Series: His Fair Assassin #1
Published by Houghton Mifflin on April 3, 2012
Genres: Fantasy, Paranormal, Young Adult
Seventeen-year-old Ismae escapes from the brutality of an arranged marriage into the sanctuary of the convent of St. Mortain, where the sisters still serve the gods of old. Here she learns that the god of Death Himself has blessed her with dangerous gifts—and a violent destiny. If she chooses to stay at the convent, she will be trained as an assassin and serve as a handmaiden to Death. To claim her new life, she must destroy the lives of others.
Ismae’s most important assignment takes her straight into the high court of Brittany—where she finds herself woefully under prepared—not only for the deadly games of intrigue and treason, but for the impossible choices she must make. For how can she deliver Death’s vengeance upon a target who, against her will, has stolen her heart?
I picked up Grave Mercy on Fry’s recommendation, and every time I pick up a book she says I will like, I am almost convinced she knows my taste better than I do! This book was a total win for me, and hooked me into the series immediately.
Ismae is the newest noviate of the Convent of Saint Mortain, the God of Death. After narrowly escaping what would have been a brutal marriage, she is secreted away to the nunnery, where she is told that she has been brought here because she is a Daughter of Death , and therefore is to be trained to carry out his bidding. Indeed, she has been brought to the convent to be trained as an assassin. Freaking Assassin Nuns!!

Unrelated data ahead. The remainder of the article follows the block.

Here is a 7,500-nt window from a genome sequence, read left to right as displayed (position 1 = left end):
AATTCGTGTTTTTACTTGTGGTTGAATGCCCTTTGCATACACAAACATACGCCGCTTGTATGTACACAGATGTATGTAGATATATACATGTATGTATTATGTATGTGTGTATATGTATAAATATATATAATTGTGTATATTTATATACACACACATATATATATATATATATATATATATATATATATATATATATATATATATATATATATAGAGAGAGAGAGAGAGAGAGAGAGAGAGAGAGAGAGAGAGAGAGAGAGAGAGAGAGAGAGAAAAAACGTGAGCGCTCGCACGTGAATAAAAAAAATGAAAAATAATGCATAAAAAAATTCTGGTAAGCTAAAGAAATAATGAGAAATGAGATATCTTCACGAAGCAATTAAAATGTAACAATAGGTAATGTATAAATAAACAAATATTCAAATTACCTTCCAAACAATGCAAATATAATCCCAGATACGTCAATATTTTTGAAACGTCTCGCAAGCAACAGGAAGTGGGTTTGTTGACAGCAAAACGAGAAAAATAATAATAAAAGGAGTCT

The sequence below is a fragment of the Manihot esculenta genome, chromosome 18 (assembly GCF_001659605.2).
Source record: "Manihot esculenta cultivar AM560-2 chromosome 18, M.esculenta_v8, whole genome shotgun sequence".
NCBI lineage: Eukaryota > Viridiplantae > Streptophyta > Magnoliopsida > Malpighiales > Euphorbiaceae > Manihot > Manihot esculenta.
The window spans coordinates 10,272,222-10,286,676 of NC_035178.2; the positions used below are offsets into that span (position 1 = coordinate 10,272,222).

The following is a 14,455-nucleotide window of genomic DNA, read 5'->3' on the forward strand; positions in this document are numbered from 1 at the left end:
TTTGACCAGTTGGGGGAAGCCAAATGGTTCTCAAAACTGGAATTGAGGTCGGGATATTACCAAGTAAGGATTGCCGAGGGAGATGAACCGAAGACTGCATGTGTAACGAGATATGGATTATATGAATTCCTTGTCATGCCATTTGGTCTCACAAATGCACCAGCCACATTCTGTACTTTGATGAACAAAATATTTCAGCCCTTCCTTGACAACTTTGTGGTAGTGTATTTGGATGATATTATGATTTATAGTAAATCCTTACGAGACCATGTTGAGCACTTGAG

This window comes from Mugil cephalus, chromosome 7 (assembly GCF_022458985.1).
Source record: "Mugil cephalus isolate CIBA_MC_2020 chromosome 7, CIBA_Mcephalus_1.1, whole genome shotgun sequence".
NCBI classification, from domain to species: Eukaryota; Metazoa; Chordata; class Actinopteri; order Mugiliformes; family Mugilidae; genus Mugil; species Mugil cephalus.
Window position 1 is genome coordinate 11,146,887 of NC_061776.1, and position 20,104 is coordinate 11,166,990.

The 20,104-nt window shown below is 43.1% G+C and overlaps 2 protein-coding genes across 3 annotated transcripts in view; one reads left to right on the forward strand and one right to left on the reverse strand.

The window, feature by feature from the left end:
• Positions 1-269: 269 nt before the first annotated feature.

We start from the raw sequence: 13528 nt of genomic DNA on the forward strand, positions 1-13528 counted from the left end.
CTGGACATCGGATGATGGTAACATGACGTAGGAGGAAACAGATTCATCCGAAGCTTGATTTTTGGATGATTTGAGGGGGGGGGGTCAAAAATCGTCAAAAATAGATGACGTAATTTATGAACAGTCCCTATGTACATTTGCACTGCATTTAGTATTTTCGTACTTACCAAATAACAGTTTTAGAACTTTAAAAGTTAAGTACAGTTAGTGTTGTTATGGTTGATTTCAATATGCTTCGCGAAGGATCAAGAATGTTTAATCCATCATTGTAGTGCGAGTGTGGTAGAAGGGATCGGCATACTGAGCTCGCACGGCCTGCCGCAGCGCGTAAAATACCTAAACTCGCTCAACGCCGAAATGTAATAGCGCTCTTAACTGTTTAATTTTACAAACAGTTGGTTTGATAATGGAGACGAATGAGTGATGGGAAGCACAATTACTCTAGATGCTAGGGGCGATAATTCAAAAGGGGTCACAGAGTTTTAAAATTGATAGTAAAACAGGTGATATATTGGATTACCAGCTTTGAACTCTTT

The convent and the idea of an order that serves Death was by far the coolest aspect of this book. These nuns are trained every skill required to function an assassin, including poison, combat, weaponry, and even seduction. They’re bad-ass! The creativity and complexity of their strategies and their weaponry (bracelet garrotes, hair snood pearls of poison, asphyxiation candles) were fabulously intriguing and exciting. If I had one complaint, it would be that the time spent at the convent was only the prelude rather than the meat of the story.
The concept of Saint Mortain (death) and Death’s Daughters was fascinating, and how every noviate was marked by death in their own unique way – like Ismae’s scars, caused by her mother’s attempt to abort her – gave real depth to the characters and their personal motivations for being where they were. It also piqued my interest for the side characters, so it pleased me greatly to learn this was going to be a series.
Another brilliant positive note of this book was Robin LaFevers’ ability to blend real world history and political intrigue with her fictional ideology of new gods, and branch of assassin nuns. She paints Anne of Brittany with great respect and gave depth of character to even the most superfluous of historical names for added layers of motivation and mystery. The historical elements were such a focus that the slow burning romance between the two main characters was not allowed to overwhelm the story, which is precisely how I like it!
My only real complaints about Grave Mercy fall on the limited insight into the convent, and how eventually, Ismae rejects the convent and their teachings so easily. Ultimately, the abbess and the place she placed so much faith in is swiftly painted in a bad light, and she automatically turns away from all that she has learned, as if it were so easily accepted. This is a problem I generally have with YA writing. The essentialization of the convent’s actions felt a bit weak here, but they have two more books to expand on this feeling and make it right.